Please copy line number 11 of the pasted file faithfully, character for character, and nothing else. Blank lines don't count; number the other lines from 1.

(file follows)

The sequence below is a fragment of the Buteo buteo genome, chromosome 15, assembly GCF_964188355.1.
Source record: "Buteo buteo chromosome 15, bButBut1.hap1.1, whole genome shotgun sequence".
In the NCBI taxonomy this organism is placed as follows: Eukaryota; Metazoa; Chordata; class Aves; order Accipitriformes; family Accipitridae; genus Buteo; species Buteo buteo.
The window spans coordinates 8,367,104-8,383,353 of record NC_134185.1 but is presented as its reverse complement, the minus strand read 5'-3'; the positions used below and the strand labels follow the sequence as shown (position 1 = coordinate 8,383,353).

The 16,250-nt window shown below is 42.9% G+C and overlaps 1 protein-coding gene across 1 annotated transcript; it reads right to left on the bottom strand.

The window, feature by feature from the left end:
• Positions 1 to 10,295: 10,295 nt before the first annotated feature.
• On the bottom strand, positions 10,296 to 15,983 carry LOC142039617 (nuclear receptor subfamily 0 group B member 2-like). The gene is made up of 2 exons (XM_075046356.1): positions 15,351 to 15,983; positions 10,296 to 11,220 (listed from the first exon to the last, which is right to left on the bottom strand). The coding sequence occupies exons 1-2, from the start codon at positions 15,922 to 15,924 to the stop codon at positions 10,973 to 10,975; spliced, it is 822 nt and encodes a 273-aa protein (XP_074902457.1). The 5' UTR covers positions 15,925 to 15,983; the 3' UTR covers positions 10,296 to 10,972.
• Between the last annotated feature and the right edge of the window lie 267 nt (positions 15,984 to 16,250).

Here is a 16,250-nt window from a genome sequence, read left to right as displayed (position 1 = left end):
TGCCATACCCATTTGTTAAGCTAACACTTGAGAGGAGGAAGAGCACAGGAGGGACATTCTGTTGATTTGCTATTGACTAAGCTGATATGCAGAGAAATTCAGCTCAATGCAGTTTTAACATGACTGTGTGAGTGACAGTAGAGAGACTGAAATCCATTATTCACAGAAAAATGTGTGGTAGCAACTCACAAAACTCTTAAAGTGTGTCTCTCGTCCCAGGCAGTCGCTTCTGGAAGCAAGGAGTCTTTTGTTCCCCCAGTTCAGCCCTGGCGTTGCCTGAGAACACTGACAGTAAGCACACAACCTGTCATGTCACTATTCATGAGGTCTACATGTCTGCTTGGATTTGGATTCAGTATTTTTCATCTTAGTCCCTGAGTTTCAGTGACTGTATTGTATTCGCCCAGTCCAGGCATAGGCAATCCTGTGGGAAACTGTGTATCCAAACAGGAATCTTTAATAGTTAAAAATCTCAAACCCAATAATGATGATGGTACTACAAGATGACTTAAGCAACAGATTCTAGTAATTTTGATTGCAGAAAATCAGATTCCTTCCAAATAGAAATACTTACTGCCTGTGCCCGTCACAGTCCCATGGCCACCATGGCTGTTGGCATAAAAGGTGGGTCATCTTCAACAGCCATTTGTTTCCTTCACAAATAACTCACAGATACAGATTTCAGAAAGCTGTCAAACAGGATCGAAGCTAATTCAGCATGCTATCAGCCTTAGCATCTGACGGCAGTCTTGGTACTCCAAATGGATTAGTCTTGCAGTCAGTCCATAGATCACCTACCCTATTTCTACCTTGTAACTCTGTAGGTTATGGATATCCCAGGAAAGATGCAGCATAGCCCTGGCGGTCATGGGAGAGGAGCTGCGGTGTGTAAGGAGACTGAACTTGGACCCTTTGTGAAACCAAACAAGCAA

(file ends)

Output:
TGCCATACCCATTTGTTAAGCTAACACTTGAGAGGAGGAAGAGCACAGGAGGGACATTCTGTTGATTTGCTATTGACTAAGCTGATATGCAGAGAAATTCAGCTCAATGCAGTTTTAACATGACTGTGTGAGTGACAGTAGAGAGACTGAAATCCATTATTCACAGAAAAATGTGTGGTAGCAACTCACAAAACTCTTAAAGTGTGTCTCTCGTCCCAGGCAGTCGCTTCTGGAAGCAAGGAGTCTTTTGTTCCCCCAGTTCAGCCCTGGCGTTGCCTGAGAACACTGACAGTAAGCACACAACCTGTCATGTCACTATTCATGAGGTCTACATGTCTGCTTGGATTTGGATTCAGTATTTTTCATCTTAGTCCCTGAGTTTCAGTGACTGTATTGTATTCGCCCAGTCCAGGCATAGGCAATCCTGTGGGAAACTGTGTATCCAAACAGGAATCTTTAATAGTTAAAAATCTCAAACCCAATAATGATGATGGTACTACAAGATGACTTAAGCAACAGATTCTAGTAATTTTGATTGCAGAAAATCAGATTCCTTCCAAATAGAAATACTTACTGCCTGTGCCCGTCACAGTCCCATGGCCACCATGGCTGTTGGCATAAAAGGTGGGTCATCTTCAACAGCCATTTGTTTCCTTCACAAATAACTCACAGATACAGATTTCAGAAAGCTGTCAAACAGGATCGAAGCTAATTCAGCATGCTATCAGCCTTAGCATCTGACGGCAGTCTTGGTACTCCAAATGGATTAGTCTTGCAGTCAGTCCATAGATCACCTACCCTATTTCTACCTTGTAACTCTGTAGGTTATGGATATCCCAGGAAAGATGCAGCATAGCCCTGGCGGTCATGGGAGAGGAGCTGCGGTGTGTAAGGAGACTGAACTTGGACCCTTTGTGAAACCAAACAAGCAA